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The results are in from a survey of attendees at the recent E-Security Conference and Expo in Boston, and they indicate more than anything the need to conduct more such shows in the future.
First, a disclaimer: this was not intended to be an extensive, scientifically valid survey. ecomSecurity.com just thought it'd be interesting to take the pulse of the 250 or so attendees on hand, since they were a captive audience.
STAT Resources, a research firm in Chestnut Hill, Mass., conducted the survey by handing out a 60-question form to attendees as they filed in to one of the keynote sessions at the event. The chance to win a Palm handheld was offered as an incentive to fill out the form and 31 attendees took the bait.
Another striking finding was that the average spending on security products and services for 2001 was $75,000. This seems to be a woefully small amount, especially when you consider that 25% of respondents said they will spend in excess of $1 million. Clearly, those big spenders were pulling up the curve for others who may not be grasping the depth of the problem.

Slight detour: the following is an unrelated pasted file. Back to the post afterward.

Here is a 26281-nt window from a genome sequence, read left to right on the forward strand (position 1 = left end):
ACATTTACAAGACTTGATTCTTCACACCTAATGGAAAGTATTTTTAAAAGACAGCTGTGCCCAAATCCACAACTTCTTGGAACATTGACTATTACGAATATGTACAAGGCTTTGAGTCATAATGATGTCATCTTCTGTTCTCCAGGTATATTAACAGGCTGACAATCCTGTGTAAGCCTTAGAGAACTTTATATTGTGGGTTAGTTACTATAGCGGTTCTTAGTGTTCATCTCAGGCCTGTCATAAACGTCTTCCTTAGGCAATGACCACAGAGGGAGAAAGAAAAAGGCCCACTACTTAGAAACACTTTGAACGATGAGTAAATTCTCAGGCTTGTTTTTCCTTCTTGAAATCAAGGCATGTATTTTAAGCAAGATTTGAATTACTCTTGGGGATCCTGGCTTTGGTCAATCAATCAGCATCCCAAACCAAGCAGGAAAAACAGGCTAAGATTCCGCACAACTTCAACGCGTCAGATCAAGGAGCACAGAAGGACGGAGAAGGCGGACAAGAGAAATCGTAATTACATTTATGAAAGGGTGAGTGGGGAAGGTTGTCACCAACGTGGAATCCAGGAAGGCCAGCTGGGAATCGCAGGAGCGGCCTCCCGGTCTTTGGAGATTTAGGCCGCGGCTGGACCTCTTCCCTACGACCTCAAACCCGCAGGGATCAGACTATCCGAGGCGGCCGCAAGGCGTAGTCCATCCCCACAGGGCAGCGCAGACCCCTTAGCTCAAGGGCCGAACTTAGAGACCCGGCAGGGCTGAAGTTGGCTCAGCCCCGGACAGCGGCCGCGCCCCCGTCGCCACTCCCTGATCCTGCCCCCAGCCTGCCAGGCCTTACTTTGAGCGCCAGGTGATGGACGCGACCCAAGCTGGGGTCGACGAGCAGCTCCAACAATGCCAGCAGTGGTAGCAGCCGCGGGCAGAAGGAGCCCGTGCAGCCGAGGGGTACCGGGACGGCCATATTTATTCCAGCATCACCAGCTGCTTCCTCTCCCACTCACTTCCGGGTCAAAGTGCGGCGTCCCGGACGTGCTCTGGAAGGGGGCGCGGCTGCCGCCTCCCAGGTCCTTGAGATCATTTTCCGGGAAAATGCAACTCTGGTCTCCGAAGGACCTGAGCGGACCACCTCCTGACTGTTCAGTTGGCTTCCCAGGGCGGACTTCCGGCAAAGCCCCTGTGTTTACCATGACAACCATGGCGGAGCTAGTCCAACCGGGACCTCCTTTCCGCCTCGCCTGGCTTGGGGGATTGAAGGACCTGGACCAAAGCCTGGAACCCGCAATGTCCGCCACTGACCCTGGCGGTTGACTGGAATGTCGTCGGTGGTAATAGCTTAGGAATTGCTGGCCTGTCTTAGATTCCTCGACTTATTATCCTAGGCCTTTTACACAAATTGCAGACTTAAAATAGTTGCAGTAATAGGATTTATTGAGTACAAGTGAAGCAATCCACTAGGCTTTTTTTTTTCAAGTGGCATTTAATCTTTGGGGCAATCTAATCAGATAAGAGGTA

Perhaps that's a bit harsh, however, because if you judge by title, the responding organizations do seem to be taking security seriously. Nearly two-thirds of respondents said responsibility for IT security typically lies with an IT manager or director. In 48% of the cases, that person reports to the CEO.
Other survey results indicate certain security technologies are maturing.
Nearly one-quarter of respondents said they use smart cards to control access to workstations. Smart cards have been just around the corner for years now, but that figure makes them indeed seem almost real. This shouldn't be too surprising, given the folks at smart card maker Gemplus last year had revenue of more than $1 billion, on 57% growth. Still, when actual users say they're implementing any given new technology, it is somehow more startling than vendor revenue figures.
At the same time, 74% of respondents indicated they were using virtual private networks (VPNs), second only to firewalls (80%) among most-used network security technologies. When three out of four organizations are using any given technology, even in an admittedly small sample, that has to be taken as a positive sign of maturity for that technology.
The survey also tried to gauge to what extent respondents were outsourcing some or all security chores, and determine the driving factors in selecting a provider.
Only 7% of respondents currently outsource security functions or are planning to, a surprisingly low number given all the established and emering companies vying for that business. Of those, reputation (75%) and responsiveness (69%) topped the list of factors deemed "very important" in selecting a security outsourcer, while cost (31%), on-site support (27%) and training programs (13%) brought up the rear.
STAT Resources: www.stat-resources.com